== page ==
2014 Stanford Delegation

2014 Stanford Delegation
Stanford Delegation in the UCA Chapel

Wednesday, March 23, 2011

Carry On

It is the eve of the 31st year of commemoration when Archbishop Oscar Romero, in the chapel of a small hospital in San Salvador, was horrendously assassinated while he was behind the altar celebrating Mass in the early evening of March 24, 1980. Today, we had the remarkable opportunity to visit this profoundly sacred space and recall a deeply disturbing time in history when this extraordinary leader was killed because of what he preached, how he lived and what he said. Archbishop Romero never said anything that was not consistent with the Christian gospels and the teachings of his Catholic Church. If these teachings have been given, it is clearly so that they might be carried out. At least this is how Monsenor Romero understood it. It has been said that he was not one to accept things "calmly" or "with prudence." He was faithful to and firmly convinced of these teachings. He died for them and for the Salvadoran people he unequivocally loved. Because of this, he was clearly guilty. Our world does not tolerate people like Romero. Our world tolerates and accepts those who are mediocre, those who are complacent. Archbishop Oscar Romero, the one who spoke out passionately about defending life in El Salvador did not want to defend his own life. He only wanted to be faithful. He had been truly converted.

Our guide today at Divina Providencia chapel was a young and articulate Carmelite nun. I suspect that many of us will not soon forget her. Though perhaps something she has done dozens of times for groups such as ours, she indeed conveyed a profound connection to everything she said, and likewise facilitated an experience for us that moved far beyond an ordinary tour of a small chapel. She asked each of us to speak one word that came to mind when we thought of Archbishop Romero. Compassion, justice, love, humility, courage, faithful, peace, sacrifice, among others were named. We were asked to remember our word.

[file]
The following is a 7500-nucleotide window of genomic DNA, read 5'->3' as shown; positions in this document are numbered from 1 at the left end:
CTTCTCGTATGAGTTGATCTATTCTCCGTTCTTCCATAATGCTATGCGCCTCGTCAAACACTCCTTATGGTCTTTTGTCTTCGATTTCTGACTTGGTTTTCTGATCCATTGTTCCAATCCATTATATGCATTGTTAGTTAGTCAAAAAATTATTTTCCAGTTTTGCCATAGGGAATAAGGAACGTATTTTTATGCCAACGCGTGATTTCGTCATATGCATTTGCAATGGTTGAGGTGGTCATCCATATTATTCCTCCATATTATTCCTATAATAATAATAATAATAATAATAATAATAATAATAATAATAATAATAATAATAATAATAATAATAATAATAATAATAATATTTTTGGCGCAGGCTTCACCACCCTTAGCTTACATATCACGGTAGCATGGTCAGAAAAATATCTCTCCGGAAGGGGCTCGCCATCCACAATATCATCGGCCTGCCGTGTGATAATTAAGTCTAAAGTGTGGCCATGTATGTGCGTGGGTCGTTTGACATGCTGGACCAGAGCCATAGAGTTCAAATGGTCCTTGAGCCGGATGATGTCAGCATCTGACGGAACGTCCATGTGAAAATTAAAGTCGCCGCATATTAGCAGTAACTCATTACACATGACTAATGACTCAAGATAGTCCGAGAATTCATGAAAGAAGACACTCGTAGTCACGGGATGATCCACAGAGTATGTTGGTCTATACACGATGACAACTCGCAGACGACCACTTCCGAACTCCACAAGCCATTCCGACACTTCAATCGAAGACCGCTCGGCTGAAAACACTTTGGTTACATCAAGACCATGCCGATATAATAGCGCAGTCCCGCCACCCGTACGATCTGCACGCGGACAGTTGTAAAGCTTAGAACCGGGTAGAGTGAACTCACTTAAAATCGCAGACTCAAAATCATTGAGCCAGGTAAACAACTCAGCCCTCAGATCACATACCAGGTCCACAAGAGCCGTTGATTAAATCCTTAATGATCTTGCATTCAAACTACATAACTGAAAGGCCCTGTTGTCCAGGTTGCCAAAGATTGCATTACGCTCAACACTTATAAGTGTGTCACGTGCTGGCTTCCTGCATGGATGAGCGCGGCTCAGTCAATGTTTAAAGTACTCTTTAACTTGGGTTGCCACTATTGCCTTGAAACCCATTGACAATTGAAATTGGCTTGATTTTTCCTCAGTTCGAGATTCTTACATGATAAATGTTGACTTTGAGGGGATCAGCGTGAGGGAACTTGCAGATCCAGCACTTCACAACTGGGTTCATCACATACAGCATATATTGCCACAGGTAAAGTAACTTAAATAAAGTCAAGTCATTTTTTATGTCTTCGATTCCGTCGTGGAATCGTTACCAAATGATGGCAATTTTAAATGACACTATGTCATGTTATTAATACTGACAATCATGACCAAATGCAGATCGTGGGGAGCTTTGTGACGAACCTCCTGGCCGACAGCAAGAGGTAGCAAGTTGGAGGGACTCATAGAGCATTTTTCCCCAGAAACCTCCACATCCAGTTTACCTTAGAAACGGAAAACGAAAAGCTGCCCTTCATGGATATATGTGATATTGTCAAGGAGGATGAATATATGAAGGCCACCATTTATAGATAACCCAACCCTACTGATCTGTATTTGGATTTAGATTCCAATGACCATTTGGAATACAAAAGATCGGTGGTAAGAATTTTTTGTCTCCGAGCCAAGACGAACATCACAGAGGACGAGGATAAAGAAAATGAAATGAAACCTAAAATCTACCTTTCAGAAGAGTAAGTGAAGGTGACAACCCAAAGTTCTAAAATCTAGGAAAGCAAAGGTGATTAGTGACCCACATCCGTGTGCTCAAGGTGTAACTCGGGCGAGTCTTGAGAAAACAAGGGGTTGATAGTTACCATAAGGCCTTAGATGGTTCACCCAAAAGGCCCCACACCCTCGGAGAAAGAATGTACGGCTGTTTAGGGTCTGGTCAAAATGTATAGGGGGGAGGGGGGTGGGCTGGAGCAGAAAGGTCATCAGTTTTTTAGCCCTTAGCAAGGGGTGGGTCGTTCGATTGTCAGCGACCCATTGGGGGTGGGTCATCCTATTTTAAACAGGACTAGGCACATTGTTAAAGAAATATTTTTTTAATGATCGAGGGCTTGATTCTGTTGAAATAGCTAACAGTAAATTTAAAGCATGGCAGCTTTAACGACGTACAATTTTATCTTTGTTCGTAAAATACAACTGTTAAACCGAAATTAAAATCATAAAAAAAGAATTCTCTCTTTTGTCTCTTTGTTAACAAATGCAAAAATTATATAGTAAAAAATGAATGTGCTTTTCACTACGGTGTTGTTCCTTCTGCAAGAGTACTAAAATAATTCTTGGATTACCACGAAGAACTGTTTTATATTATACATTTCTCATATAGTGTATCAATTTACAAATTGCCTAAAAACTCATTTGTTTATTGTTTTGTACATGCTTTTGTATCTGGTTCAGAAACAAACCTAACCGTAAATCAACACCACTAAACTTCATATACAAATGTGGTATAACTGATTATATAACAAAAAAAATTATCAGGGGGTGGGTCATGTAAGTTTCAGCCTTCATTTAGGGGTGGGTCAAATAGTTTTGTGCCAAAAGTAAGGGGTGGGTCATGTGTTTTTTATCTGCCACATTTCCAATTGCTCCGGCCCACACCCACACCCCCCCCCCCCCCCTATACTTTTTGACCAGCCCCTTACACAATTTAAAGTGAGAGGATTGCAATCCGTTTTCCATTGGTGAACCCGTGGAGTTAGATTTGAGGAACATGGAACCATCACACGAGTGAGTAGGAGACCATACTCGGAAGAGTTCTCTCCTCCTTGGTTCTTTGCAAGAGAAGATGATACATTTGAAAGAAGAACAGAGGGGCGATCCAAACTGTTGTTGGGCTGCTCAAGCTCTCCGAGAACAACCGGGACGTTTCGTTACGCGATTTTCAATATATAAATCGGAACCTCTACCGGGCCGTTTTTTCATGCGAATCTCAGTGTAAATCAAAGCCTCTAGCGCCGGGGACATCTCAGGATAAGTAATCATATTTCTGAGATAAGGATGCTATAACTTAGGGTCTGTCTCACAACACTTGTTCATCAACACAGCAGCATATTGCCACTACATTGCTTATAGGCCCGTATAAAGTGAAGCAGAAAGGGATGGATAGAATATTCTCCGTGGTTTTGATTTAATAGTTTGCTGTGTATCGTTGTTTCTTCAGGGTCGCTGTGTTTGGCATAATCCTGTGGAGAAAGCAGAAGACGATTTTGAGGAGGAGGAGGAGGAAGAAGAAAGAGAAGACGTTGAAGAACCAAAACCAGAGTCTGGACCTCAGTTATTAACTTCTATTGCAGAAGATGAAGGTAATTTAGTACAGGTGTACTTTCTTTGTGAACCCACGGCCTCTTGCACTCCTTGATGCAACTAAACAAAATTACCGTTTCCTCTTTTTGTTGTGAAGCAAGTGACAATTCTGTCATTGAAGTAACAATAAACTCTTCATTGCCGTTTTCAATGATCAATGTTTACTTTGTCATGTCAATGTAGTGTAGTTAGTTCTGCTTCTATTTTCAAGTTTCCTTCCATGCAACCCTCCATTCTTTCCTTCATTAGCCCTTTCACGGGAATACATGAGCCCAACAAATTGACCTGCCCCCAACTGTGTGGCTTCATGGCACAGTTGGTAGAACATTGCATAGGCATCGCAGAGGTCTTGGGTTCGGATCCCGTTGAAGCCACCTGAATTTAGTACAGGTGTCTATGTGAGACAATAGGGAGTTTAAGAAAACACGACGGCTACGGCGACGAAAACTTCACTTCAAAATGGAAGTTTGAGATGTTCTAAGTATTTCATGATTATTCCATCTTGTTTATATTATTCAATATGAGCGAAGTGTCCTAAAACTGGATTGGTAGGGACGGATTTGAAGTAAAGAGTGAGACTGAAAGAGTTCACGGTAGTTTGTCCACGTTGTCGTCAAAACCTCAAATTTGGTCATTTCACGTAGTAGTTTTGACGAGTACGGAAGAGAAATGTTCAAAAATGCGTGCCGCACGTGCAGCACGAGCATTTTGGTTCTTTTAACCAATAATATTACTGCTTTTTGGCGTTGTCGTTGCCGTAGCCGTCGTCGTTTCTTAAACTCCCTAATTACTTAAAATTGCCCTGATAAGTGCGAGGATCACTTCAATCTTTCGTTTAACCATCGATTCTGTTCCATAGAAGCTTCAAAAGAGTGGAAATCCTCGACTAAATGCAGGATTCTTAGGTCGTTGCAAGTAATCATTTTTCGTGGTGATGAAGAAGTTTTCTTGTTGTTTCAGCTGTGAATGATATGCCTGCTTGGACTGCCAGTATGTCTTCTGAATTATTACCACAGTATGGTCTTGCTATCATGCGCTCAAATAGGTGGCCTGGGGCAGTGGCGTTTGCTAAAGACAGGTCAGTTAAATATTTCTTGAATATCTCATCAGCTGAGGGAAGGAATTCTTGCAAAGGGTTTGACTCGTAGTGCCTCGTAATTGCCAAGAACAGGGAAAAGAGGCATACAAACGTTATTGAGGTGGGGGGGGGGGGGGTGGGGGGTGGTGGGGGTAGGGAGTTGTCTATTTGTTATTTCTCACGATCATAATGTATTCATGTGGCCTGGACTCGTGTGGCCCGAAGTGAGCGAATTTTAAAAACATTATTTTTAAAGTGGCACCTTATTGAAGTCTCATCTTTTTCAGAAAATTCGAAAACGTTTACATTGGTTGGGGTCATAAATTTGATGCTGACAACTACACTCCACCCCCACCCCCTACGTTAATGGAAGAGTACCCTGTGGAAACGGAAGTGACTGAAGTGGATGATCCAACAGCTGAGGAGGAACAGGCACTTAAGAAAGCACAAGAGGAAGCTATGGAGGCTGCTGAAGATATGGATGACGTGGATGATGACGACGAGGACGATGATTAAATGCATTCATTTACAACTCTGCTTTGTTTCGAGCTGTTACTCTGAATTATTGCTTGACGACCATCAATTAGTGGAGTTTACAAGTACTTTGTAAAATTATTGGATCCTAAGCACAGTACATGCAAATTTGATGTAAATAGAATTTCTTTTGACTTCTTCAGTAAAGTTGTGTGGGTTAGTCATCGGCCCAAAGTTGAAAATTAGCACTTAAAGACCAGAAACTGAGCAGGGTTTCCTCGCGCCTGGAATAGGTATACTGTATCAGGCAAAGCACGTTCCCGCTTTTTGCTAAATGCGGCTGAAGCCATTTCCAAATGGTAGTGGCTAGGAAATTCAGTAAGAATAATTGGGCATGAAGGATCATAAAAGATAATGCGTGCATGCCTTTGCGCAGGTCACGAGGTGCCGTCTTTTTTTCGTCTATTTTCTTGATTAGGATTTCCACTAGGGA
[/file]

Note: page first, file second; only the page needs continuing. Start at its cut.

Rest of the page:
There, gathered around the very altar behind which Romero stood and was cruelly slain by an assassin's bullet, we were invited to put one hand on the altar and call out that word again to palpably remind us that it is now up to us to carry on in the world with the conversion of our hearts the concerns of the marginalized, the oppressed, the forgotten. We must resist the tendency to remain silent or indifferent in full view of injustices of economic, political or social natures, all of which by virtue of being in El Salvador are unveiled to us daily as realidad - reality.

Today in that small chapel we were called to resucitar or resurrect that compassion, justice, love, humility, courage, faithfulness, peace, sacrifice and more in our own lives that we may be instruments of God, of Divine presence manifest in the world we inhabit. In 1979 Archbishop Romero wrote: It is God that makes use of people..... even if they don't have Christian faith. All of these...are instruments of God to love, to give encouragement, to give hope.....

Am I willing, are you willing, are we willing....to carry on?

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